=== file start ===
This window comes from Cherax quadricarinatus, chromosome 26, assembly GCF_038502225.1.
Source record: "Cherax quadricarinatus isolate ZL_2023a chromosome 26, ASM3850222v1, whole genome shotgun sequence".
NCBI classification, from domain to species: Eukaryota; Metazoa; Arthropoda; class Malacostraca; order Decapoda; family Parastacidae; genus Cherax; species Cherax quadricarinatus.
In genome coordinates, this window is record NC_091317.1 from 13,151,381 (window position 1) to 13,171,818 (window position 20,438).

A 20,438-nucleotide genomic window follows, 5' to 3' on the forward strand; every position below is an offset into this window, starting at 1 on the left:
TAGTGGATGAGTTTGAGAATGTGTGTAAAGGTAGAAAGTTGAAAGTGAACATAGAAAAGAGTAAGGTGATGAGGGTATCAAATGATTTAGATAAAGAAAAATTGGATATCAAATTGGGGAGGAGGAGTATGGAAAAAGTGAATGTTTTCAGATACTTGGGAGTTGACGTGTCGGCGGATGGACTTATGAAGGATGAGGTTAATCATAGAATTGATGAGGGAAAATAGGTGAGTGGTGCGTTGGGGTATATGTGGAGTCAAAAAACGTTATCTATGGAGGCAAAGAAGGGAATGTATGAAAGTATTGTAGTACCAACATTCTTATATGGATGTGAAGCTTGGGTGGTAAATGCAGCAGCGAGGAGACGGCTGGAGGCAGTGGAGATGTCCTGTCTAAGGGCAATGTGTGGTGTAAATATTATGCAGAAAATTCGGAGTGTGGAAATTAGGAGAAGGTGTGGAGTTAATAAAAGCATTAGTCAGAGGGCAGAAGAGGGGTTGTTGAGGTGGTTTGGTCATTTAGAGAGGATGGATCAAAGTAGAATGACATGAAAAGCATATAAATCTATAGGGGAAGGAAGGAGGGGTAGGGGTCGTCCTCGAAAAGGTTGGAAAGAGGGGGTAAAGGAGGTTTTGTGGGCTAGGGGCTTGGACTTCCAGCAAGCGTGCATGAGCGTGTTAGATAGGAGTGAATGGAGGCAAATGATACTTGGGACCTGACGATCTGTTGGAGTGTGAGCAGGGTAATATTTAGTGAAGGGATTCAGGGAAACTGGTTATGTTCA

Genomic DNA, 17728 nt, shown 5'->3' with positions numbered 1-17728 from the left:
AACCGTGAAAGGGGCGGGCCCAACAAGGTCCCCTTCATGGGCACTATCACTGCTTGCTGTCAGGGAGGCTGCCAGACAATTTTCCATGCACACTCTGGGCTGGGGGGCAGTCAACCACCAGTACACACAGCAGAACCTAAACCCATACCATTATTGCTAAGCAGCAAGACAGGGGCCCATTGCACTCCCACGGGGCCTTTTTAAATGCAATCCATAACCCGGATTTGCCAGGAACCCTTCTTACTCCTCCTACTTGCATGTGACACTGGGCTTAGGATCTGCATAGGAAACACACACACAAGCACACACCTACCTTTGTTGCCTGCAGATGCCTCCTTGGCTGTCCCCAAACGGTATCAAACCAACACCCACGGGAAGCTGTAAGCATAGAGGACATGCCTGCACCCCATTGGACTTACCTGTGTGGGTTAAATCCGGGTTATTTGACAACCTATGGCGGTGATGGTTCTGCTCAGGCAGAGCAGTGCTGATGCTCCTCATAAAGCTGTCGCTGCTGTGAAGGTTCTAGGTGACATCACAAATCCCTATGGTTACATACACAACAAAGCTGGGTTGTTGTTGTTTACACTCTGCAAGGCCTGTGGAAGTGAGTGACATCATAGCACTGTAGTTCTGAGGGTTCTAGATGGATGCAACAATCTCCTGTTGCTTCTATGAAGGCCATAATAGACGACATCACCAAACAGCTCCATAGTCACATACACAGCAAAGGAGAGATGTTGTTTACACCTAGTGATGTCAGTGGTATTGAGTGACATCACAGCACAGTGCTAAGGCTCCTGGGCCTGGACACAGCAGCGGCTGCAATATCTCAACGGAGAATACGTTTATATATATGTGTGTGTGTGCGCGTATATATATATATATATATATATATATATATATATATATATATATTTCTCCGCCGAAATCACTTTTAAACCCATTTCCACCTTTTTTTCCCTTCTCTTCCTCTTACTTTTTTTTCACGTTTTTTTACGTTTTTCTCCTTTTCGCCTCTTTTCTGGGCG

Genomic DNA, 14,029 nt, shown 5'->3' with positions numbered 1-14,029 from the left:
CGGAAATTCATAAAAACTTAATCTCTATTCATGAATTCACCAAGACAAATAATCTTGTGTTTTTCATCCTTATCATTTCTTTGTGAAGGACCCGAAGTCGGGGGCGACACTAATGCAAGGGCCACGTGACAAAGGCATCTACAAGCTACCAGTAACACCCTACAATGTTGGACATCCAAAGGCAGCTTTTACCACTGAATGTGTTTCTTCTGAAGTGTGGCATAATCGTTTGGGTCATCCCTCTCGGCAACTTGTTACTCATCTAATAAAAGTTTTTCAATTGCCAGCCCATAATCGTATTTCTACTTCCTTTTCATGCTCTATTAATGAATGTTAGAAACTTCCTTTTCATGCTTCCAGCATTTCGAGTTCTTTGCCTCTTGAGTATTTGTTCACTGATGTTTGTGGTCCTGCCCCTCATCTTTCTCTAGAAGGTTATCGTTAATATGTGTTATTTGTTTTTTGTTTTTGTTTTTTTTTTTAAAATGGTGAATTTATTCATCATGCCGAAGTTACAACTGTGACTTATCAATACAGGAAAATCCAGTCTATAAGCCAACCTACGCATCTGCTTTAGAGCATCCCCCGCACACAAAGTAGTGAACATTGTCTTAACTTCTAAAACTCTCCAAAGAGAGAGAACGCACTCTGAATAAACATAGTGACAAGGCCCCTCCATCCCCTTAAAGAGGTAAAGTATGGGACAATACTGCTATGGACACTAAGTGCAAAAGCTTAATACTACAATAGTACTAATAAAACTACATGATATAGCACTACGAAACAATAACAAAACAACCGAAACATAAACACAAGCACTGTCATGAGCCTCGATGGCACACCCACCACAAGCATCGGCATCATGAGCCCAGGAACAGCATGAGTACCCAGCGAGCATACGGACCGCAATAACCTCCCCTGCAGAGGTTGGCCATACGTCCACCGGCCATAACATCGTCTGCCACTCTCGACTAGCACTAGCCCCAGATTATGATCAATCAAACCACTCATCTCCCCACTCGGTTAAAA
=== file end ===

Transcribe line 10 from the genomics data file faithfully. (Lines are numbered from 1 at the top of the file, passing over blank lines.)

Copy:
CGGAAATTCATAAAAACTTAATCTCTATTCATGAATTCACCAAGACAAATAATCTTGTGTTTTTCATCCTTATCATTTCTTTGTGAAGGACCCGAAGTCGGGGGCGACACTAATGCAAGGGCCACGTGACAAAGGCATCTACAAGCTACCAGTAACACCCTACAATGTTGGACATCCAAAGGCAGCTTTTACCACTGAATGTGTTTCTTCTGAAGTGTGGCATAATCGTTTGGGTCATCCCTCTCGGCAACTTGTTACTCATCTAATAAAAGTTTTTCAATTGCCAGCCCATAATCGTATTTCTACTTCCTTTTCATGCTCTATTAATGAATGTTAGAAACTTCCTTTTCATGCTTCCAGCATTTCGAGTTCTTTGCCTCTTGAGTATTTGTTCACTGATGTTTGTGGTCCTGCCCCTCATCTTTCTCTAGAAGGTTATCGTTAATATGTGTTATTTGTTTTTTGTTTTTGTTTTTTTTTTTAAAATGGTGAATTTATTCATCATGCCGAAGTTACAACTGTGACTTATCAATACAGGAAAATCCAGTCTATAAGCCAACCTACGCATCTGCTTTAGAGCATCCCCCGCACACAAAGTAGTGAACATTGTCTTAACTTCTAAAACTCTCCAAAGAGAGAGAACGCACTCTGAATAAACATAGTGACAAGGCCCCTCCATCCCCTTAAAGAGGTAAAGTATGGGACAATACTGCTATGGACACTAAGTGCAAAAGCTTAATACTACAATAGTACTAATAAAACTACATGATATAGCACTACGAAACAATAACAAAACAACCGAAACATAAACACAAGCACTGTCATGAGCCTCGATGGCACACCCACCACAAGCATCGGCATCATGAGCCCAGGAACAGCATGAGTACCCAGCGAGCATACGGACCGCAATAACCTCCCCTGCAGAGGTTGGCCATACGTCCACCGGCCATAACATCGTCTGCCACTCTCGACTAGCACTAGCCCCAGATTATGATCAATCAAACCACTCATCTCCCCACTCGGTTAAAA